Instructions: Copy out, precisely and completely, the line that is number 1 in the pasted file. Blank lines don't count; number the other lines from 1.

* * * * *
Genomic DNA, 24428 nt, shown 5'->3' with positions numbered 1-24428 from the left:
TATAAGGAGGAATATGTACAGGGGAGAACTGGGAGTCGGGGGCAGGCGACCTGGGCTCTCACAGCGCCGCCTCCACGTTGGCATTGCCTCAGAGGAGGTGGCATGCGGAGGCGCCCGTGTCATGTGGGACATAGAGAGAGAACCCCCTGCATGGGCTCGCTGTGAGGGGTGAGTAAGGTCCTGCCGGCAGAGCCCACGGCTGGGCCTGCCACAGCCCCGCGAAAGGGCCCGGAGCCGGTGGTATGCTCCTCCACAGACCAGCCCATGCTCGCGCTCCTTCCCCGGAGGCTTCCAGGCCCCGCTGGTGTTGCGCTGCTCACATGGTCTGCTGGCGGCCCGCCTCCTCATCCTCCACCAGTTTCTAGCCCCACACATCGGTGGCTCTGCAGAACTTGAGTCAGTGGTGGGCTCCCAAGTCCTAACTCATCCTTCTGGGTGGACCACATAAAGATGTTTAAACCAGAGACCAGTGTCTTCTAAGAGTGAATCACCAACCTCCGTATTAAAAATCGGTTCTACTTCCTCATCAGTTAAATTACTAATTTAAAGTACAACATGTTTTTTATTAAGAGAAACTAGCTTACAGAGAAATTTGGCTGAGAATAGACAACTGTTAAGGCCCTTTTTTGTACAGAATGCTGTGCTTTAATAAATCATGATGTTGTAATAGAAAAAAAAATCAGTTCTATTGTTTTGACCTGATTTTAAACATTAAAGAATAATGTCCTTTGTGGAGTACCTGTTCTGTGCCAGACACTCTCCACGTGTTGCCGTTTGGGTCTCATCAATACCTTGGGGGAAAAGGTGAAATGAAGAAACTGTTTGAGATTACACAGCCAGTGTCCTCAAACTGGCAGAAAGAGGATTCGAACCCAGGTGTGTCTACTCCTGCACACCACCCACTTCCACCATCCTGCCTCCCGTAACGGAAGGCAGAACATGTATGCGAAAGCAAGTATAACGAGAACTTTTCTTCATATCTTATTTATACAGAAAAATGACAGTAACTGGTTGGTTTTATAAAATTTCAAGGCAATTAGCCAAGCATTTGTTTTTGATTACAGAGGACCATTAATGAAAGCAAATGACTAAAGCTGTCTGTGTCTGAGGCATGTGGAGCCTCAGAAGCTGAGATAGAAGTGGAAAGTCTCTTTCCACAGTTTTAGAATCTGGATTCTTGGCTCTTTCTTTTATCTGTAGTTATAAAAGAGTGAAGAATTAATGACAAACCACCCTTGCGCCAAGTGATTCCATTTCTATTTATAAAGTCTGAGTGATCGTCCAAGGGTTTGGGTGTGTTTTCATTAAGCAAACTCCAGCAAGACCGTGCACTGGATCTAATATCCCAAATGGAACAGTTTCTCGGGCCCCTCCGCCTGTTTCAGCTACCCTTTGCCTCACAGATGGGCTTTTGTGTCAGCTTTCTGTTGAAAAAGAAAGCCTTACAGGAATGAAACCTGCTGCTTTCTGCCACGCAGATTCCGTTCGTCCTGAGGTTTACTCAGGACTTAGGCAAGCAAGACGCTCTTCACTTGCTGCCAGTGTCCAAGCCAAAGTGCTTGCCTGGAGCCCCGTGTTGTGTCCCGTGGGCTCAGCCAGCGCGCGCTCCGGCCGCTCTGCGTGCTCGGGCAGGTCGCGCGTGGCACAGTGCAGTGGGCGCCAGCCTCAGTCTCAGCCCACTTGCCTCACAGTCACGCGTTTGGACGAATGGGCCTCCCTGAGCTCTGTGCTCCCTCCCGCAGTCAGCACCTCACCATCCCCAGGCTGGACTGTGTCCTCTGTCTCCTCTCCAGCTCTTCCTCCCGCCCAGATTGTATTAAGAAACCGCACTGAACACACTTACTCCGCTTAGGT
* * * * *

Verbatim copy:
Genomic DNA, 24428 nt, shown 5'->3' with positions numbered 1-24428 from the left: